Published: 20/06/2002, Volume II2, No.5810 Page 4 5
Health and social services leaders have joined to produce an alternative to fining local authorities for the costs of bed-blocking.
Plans to allow 'cross charging' of social services departments by NHS trusts, first revealed by HSJ in February, were published in Delivering the NHS Plan. Both the NHS Confederation and the Local Government Association have criticised the move.
The confederation and the LGA have now jointly produced an alternative model aimed at developing 'constructive incentives. . .
framed within a whole-systems approach' and aimed at promoting older people's independence.
The LGA confirmed this week that the proposals had been discussed with health minister Jacqui Smith and civil servants.
They centre on giving health and social care joint targets and increasing the priority of indicators that boost services to prevent and divert hospital admissions, along with rehabilitation, intermediate care and support at home. They include:
increasing the number of indicators designated as a shared responsibility across health and social care;
'elevating the status' of some indicators - such as delayed discharges - to 'national priorities';
giving key indicators in this system an increased weighting in social care performance assessment;
setting national targets against more of the relevant indicators and developing new targets for areas with weak coverage, such as intensive nurse support at home nuse of financial incentives 'to support above-average performance'.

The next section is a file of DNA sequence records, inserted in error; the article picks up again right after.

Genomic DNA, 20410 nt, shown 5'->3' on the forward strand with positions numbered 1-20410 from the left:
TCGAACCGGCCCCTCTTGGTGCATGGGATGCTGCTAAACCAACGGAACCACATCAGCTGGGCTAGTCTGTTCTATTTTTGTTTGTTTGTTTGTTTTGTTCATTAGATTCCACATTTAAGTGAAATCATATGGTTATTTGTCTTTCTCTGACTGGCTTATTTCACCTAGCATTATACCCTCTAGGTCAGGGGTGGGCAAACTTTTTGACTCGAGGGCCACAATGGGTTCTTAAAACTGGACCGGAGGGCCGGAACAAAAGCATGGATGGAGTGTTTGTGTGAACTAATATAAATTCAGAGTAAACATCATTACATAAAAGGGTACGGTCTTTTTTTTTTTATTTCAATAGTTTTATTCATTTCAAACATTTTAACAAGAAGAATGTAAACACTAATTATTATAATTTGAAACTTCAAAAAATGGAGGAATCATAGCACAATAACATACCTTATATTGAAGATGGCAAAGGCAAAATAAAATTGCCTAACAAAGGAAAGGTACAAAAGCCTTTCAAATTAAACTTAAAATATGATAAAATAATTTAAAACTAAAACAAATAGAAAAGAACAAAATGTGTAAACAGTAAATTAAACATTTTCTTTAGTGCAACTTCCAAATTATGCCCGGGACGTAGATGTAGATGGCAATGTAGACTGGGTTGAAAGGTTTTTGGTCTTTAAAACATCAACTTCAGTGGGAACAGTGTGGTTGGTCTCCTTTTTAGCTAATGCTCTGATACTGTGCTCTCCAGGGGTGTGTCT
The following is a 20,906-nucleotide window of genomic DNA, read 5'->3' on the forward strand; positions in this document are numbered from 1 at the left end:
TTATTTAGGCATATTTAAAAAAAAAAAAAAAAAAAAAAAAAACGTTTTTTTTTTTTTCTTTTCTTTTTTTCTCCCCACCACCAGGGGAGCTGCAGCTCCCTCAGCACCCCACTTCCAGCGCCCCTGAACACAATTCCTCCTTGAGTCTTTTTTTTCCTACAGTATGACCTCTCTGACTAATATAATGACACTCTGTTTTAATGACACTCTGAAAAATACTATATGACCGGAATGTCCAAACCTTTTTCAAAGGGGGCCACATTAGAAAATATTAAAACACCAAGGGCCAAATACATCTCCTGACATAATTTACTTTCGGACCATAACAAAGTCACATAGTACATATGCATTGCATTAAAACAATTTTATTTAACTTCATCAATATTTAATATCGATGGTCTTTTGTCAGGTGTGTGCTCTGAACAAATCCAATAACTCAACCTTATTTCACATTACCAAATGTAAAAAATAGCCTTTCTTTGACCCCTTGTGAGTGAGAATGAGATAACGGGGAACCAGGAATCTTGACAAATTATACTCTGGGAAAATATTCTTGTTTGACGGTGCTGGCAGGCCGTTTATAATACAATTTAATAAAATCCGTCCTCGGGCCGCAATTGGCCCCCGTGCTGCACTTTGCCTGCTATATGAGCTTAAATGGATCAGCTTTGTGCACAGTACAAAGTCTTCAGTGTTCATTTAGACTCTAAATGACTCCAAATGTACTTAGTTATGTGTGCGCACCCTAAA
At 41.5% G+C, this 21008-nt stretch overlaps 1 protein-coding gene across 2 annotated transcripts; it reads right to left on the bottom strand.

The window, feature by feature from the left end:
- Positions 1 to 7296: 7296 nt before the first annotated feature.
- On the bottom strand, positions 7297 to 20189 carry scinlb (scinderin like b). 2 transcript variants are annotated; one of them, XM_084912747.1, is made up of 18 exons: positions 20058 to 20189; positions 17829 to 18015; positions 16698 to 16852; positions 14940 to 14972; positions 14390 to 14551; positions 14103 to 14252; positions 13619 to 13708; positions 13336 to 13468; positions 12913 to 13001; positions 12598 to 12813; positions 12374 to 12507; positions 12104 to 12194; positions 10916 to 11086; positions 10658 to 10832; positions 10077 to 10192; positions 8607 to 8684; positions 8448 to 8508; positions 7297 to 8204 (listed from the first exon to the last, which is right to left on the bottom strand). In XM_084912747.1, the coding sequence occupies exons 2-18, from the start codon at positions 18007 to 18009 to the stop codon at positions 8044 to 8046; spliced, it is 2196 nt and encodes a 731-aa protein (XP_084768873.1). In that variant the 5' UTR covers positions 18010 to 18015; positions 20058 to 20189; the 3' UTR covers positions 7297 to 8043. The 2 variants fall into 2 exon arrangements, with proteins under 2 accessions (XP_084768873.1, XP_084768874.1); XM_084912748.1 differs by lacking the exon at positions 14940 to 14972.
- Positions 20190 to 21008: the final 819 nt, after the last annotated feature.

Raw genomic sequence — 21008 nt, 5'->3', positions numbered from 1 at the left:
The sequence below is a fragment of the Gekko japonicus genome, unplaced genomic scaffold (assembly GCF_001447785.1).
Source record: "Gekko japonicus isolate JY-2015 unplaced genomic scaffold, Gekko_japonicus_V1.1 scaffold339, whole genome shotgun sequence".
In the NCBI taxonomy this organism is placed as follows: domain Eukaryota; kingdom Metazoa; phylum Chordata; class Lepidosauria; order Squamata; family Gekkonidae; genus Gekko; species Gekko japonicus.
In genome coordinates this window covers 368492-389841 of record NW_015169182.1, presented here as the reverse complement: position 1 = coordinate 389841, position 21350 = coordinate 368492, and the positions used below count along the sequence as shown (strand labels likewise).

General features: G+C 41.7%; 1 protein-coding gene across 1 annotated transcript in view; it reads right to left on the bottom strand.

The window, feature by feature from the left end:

NHS Confederation policy director Nigel Edwards said: 'We are coming at this through target -setting and ensuring that things are joined up, which would mean you wouldn't have to fine anyone.
'Shared performance indicators across health and social care allow you to take a proper whole-systems approach. Our main problem with fining is it only deals with one element [of the system].'
Cross-charging local councils for bed-blocking would mean social services putting effort into avoiding the fines, but not into other services for vulnerable older people, he said.
LGA health and social care programme manager Jeni Bremner said: 'The LGA is opposed fundamentally to proposals to charge.
The problem is a whole-system problem and it is inappropriate to target local government in the same way it is inappropriate to target any other part of the system.'
She stressed the importance of preventive and community services and added: 'In acute care there needs to be work to divert people from admission [to hospital].'
Ms Bremner also pointed out that in Sweden - where the crosscharging system originates - '90 per cent of residential care is provided in-house by local government'. This made it 'more straightforward' to expand capacity than in the UK, where most is in the private sector.
The LGA's social affairs and health executive voted to delete from its report a proposal for 'use of financial penalties on any single agency' to be 'reserved' for three years to 'see how well the system as a whole responds to greater incentives across the board'.